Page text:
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'Friends With Better Lives' review: Older, but not wiser

Newly single Will (James Van Der Beek) and

Newly single Will (James Van Der Beek) and comfortable couple Bobby (Kevin Connolly) and Andi (Majandra Delfino) snuggle up on the couch -- which seems to be their most familiar place these days -- on the new mid-season CBS comedy "Friends With Better Lives." Credit: Trae Patton

THE SHOW "Friends With Better Lives"

WHEN | WHERE Premieres Monday night at 9 (shifts next week to 8:30) on CBS/2

WHAT IT'S ABOUT Six friends hang out. Today being 20 years on, when we've seen every "Friends" episode 19 times (and this being CBS), these buds are 30-something, married or in stages of getting hitched or getting dumped. Also, the main setting is a suburban house, not a cool Manhattan flat.

And everybody drinks wine. All the time. Coffee is so '90s.

And so, apparently, is talking about something besides sex. All the time. Kevin Connolly ("Entourage") and Majandra Delfino ("Roswell") are the marrieds with the baby and the nonexistent love life. And the breast pump (in full view, prompting jokes about "lefty"). Brooklyn Decker (yes, the model) plays the single who has sex for 12 hours straight with guitar-playing over-emo Aussie stud Rick Donald ("Underbelly"). Poor deluded James Van Der Beek ("Don't Trust the B") can't see his marriage is kaput. And "intimidating" social-media tycoon Zoe Lister Jones ("Whitney") can't find anything right with the guys she dates. One brings an incontinent bird to dinner. Another's you-know-what "smells weird."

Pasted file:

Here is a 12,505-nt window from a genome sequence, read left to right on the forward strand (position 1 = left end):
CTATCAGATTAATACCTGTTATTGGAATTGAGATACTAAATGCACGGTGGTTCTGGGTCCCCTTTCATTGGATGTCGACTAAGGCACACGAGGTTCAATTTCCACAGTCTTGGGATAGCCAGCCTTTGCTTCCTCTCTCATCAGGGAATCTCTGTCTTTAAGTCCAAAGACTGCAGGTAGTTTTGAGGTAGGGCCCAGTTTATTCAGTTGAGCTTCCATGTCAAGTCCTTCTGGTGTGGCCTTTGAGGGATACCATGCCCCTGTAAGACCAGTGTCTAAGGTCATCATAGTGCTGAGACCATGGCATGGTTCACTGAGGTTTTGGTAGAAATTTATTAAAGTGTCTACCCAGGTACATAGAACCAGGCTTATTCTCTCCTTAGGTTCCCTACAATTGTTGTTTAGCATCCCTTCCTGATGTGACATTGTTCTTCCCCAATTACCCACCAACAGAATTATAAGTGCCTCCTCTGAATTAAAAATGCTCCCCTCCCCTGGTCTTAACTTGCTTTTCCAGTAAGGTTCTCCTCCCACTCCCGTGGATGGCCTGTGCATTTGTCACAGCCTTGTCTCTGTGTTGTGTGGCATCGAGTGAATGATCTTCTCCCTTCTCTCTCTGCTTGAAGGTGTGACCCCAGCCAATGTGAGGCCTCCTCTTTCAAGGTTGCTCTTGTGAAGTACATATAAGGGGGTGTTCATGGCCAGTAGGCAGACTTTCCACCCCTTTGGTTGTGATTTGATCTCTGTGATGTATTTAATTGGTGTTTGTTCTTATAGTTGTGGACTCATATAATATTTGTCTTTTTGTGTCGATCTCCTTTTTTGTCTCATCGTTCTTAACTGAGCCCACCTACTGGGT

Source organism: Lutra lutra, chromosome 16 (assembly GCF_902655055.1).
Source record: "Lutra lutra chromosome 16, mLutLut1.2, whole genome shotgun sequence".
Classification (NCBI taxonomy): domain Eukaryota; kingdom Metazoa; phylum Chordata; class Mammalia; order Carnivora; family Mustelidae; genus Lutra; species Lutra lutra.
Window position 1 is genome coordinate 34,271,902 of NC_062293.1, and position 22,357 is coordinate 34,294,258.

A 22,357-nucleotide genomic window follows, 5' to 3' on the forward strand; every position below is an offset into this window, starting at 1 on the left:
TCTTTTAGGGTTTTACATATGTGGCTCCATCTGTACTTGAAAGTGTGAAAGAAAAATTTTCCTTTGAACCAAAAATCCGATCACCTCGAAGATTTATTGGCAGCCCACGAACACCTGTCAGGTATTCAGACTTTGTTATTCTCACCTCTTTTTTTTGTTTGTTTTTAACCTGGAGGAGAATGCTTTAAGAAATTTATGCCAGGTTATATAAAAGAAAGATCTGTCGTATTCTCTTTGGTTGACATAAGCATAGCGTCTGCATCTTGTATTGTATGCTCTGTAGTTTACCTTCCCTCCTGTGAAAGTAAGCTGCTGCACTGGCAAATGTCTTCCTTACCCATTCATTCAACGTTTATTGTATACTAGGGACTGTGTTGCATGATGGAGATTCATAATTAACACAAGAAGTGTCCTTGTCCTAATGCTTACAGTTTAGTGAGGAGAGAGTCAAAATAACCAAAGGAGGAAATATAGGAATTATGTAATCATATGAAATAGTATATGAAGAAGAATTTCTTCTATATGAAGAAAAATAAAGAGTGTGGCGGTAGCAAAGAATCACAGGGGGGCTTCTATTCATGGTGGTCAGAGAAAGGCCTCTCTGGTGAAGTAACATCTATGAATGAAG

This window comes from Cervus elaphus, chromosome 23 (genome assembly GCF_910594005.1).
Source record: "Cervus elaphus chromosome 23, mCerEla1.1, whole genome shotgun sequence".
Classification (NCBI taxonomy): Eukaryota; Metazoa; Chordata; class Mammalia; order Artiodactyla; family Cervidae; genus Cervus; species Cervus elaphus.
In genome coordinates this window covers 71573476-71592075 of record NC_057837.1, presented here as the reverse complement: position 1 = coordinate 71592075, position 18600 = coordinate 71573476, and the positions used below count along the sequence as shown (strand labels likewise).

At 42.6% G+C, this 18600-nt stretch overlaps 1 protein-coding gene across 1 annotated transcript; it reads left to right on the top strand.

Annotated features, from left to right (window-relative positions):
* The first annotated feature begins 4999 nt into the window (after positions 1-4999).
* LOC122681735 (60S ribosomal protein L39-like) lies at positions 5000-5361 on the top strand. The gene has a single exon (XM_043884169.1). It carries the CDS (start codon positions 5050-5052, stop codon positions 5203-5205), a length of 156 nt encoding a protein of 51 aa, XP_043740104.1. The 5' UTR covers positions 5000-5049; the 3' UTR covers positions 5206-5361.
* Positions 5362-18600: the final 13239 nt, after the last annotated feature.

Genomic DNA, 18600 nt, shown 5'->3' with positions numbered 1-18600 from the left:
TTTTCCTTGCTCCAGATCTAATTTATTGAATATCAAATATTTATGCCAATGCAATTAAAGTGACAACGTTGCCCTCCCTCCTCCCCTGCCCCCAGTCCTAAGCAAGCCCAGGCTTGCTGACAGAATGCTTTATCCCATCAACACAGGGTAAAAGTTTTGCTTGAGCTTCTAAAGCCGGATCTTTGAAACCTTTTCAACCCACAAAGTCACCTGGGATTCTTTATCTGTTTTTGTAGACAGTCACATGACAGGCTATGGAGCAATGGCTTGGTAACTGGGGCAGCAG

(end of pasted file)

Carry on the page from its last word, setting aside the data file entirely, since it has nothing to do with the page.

MY SAY Does it sound like this show's terrible? It sure seems that way for the first half, what with the big-guffaw lines about smells and defecation. (Be grateful there aren't more. Connolly and Van Der Beek play OB-GYNs.) Then comes a string of visual/verbal punchlines inspired entirely by a guy being short.

But when you're through jeering eee-ewww, "Friends With Better Lives" eases up a bit. Hear that good heart beating faintly at its core? The cast feels solid, and likable, jelling swiftly. Medford native Connolly is a multicamera sitcom natural, scene-stealer Van Der Beek remains amusing, and even Decker is at ease.

Then comes that final distasteful sex gag. Let's pray it's just pilot-itis.

BOTTOM LINE These folks deserve better.


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